>>>>>> Sent: Saturday, November 27, 2010 10:43 PM
>>>>>> To: 'NFB of Michigan Internet Mailing List'
>>>>>> Subject: Re: [nfbmi-talk] Tree trimming for blind people?
> 
>>>>>> Does anyone use Angel Hair nowadays?  It was big in the 50s.  Do 
> you put
>>>>>> a star or angel on top of the tree?  Because of ordinances, we 
> can't
>>>>>> have REAL trees in this complex.
> 
>>>>>> --------------------------------------------------
>>>>>> From: "Fred Wurtzel" <f.wurtzel at comcast.net
>>>>>> Sent: November 27, 2010 21:49
>>>>>> To: "'NFB of Michigan Internet Mailing List'" 
> <nfbmi-talk at nfbnet.org
>>>>>> Subject: Re: [nfbmi-talk] Tree trimming for blind people?
> 
>>>>>> Hi,
> 
>>>>>> I prefer starting at the bottom with the lights.  The lights go 
> on
>>>>>> first.
>>>>>> Then garland if you use it, then ornaments then tinsel if you 
> use it
>>>>>> instead
>>>>>> of garland.  Garland and tinsel are optional.  Most people don't 
> use
>>>>>> both,
>>>>>> though there are no rules.  We started using garland because 
> cats are
>>>>>> vulnerable to choking on tinsel.  A more earth friendly 
> alternative is
>>>>>> to
>>>>>> string popcorn with or without cranberries and use it instead of
>>>>>> garland.
>>>>>> This takes a lot of patience and that is why I don't do it.
> 
>>>>>> One of the most annoying parts of lighting a tree is knowing if 
> the
>>>>>> string
>>>>>> actually lights.  Our color identifier has a light probe on it, 
> so we
>>>>>> can
>>>>>> use it, now, to know if a bulb is lit.  You can also plug them 
> in and
>>>>>> feel
>>>>>> if they get warm.  Most tree lights are wired in parallel and so 
> if 1
>>>>>> goes
>>>>>> out, they all go out.  I find this to be the most annoying part 
> of
>>>>>> decorating.  So, plug in the lights before you string them on 
> the tree
>>>>>> to
>>>>>> make bulb replacement easier.
> 
>>>>>> Unless there is a window behind the tree, I do not totally 
> encircle the
>>>>>> tree.  I start nearest the electrical outlet then go straight 
> across
>>>>>> proceeding around toward the opposite side near the wall 
> opposite from
>>>>>> where
>>>>>> you start, then go up six inches to a foot, depending on how 
> many lights
>>>>>> you
>>>>>> have and then come back across, keeping the second string as 
> near
>>>>>> parallel
>>>>>> to the first as possible.  Keep repeating until you reach the 
> top  It is
>>>>>> sometimes necessary to adjust if you come up with too few to 
> reach the
>>>>>> top,
>>>>>> or have too many left when you reach the top, though this is not 
> as much
>>>>>> a
>>>>>> problem since you can simply reverse and go back down.  You may 
> end up
>>>>>> with
>>>>>> more lights at the top if you do this, which really isn't a big 
> problem,
>>>>>> depending on how fussy you want to be.  If possible, imagine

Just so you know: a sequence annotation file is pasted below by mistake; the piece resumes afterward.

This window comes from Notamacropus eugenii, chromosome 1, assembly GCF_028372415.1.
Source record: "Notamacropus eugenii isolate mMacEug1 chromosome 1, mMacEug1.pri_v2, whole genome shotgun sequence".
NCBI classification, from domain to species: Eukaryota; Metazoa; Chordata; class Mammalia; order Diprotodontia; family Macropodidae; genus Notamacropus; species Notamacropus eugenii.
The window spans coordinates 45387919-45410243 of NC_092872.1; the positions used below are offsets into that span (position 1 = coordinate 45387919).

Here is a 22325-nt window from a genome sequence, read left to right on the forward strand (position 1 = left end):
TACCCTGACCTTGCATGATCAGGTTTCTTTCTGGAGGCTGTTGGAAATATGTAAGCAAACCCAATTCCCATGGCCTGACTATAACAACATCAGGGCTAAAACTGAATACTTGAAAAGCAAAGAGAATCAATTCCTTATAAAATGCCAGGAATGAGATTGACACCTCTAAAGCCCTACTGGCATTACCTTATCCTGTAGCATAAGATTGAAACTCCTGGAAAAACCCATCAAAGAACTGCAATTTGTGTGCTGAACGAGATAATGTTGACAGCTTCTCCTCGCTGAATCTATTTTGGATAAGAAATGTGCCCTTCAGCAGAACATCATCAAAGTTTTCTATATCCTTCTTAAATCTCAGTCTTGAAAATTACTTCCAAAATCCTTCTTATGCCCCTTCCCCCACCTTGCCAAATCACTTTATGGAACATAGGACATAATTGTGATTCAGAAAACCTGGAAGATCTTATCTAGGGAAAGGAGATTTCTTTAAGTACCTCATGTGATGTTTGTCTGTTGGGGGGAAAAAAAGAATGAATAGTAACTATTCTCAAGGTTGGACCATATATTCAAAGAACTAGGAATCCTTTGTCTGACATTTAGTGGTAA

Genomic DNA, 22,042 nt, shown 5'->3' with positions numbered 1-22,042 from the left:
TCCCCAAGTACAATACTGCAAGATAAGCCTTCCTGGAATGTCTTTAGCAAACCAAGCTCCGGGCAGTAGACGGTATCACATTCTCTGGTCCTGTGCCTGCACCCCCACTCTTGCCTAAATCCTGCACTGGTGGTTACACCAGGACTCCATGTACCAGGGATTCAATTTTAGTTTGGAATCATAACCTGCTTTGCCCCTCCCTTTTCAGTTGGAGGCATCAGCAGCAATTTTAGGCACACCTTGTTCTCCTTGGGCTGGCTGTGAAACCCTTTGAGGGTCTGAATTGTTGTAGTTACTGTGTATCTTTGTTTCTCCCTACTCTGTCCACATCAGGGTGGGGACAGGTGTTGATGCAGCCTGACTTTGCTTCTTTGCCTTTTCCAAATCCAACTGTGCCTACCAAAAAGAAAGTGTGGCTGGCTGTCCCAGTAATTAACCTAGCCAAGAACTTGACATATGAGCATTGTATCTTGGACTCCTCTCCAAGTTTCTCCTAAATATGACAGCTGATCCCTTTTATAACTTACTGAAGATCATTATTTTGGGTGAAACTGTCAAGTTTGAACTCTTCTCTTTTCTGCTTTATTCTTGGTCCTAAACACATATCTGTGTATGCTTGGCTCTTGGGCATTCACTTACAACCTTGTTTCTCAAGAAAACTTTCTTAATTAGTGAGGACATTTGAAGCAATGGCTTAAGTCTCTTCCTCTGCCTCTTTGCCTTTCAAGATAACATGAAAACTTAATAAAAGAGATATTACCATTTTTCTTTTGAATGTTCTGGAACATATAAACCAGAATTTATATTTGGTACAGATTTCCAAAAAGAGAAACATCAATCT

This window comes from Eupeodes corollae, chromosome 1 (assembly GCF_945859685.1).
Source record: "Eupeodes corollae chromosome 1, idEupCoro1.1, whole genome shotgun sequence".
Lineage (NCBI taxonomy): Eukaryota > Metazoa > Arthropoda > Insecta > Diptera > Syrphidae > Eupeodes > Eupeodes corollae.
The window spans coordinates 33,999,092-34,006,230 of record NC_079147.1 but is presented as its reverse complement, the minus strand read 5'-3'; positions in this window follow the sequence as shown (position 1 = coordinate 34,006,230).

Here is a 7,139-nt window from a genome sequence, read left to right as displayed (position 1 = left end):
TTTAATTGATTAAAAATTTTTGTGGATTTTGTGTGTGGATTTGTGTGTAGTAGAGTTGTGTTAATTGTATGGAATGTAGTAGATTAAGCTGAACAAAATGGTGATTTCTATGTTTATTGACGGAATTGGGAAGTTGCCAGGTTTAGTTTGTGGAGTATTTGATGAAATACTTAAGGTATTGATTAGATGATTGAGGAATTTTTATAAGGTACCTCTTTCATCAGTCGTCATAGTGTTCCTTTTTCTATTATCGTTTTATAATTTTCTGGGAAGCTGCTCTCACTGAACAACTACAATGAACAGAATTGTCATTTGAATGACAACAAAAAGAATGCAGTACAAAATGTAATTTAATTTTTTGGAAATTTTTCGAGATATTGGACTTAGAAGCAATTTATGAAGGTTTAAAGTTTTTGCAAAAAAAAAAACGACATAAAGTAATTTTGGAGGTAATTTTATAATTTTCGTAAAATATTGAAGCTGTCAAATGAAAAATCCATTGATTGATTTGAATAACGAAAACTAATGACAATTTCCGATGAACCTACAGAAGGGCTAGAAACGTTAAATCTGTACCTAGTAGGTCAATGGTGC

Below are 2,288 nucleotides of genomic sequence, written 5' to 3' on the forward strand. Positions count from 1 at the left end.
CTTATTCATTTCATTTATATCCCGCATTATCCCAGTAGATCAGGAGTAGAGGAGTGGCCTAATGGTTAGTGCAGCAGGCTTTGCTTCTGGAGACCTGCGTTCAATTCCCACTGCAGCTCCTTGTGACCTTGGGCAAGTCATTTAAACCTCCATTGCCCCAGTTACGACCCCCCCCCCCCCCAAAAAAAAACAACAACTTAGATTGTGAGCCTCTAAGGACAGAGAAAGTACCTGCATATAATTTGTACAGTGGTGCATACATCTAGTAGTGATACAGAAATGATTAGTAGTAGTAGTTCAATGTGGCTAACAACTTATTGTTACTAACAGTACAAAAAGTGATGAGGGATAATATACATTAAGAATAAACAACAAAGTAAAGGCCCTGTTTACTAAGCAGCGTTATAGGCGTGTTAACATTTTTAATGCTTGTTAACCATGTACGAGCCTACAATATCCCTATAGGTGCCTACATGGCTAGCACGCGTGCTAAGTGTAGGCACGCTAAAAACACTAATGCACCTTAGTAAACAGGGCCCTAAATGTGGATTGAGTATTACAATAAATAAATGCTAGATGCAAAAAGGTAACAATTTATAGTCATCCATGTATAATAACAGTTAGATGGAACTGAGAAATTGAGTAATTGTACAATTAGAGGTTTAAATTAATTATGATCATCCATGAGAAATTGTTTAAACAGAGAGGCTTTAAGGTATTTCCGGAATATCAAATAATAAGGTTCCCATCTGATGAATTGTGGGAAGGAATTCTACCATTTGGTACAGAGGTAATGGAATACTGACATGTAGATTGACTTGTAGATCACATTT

> where most
>>>>>> people will view the tree from and consider that most of the 
> decorations
>>>>>> should be visible from that point of view and look relatively 
> evenly
>>>>>> distributed.  My only rule is "do my best have fun and don't 
> worry."
> 
>>>>>> With the ornaments, I start with the larger ones and try to 
> distribute
>>>>>> them
>>>>>> evenly from left to right and top to bottom.  I then fill in the 
> blank
>>>>>> areas
>>>>>> with smaller ones.  We have been married for 34 years and have 
> lots of
>>>>>> ornaments collected over the years.  Our first tree was just 2 
> feet
>>>>>> tall,
>>>>>> sat on a table had maybe a dozen ornaments and 1 string of 
> lights.  I
>>>>>> bought
>>>>>> it for $1 very near Christmas and all the needles fell off 
> within a
>>>>>> couple
>>>>>> hours of bringing it into the house.  We loved the tree, just 
> the same.
> 
>>>>>> Some people have theme trees and some people have all the same 
> colored
>>>>>> lights and ornaments.  We are very eclectic.  We have ornaments 
> that
>>>>>> remind
>>>>>> us of people and events in our lives and they range from 
> computers to
>>>>>> pets,
>>>>>> sports, food, reindeer to abstract curiosities.  I like 
> eclectic,
>>>>>> myself.
> 
>>>>>> Hope this is useful.
> 
>>>>>> Merry Christmas and Warmest Regards
> 
>>>>>> Fred and Mary
> 
>>>>>> -----Original Message-----
>>>>>> From: nfbmi-talk-bounces at nfbnet.org
>>>>>> [mailto:nfbmi-talk-bounces at nfbnet.org]
>>>>>> On Behalf Of trising
>>>>>> Sent: Saturday, November 27, 2010 7:19 PM
>>>>>> To: NFBofMichigan List
>>>>>> Subject: [nfbmi-talk] Tree trimming for blind people?
> 
>>>>>> Nick and I want to do our tree without sighted assistance this 
> year.
>>>>>> Last
>>>>>> year, because of the encouragement of our NFB friends, we
>>>>>> put the tree together and put up the ornaments.  This year, we 
> even want
>>>>>> to
>>>>>> tackle the lights.  Both of us are totally blind from
>>>>>> birth.  We have never seen lights, or been asked to help put 
> them on.  Can
>>>>>> we
>>>>>> get some instructions from other blind people who have
>>>>>> put on their own Christmas tree lights?
>>>>>> Terri and Nick Wilcox
> 
> 
> 
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> tine_boone%40comcast.net
> 
>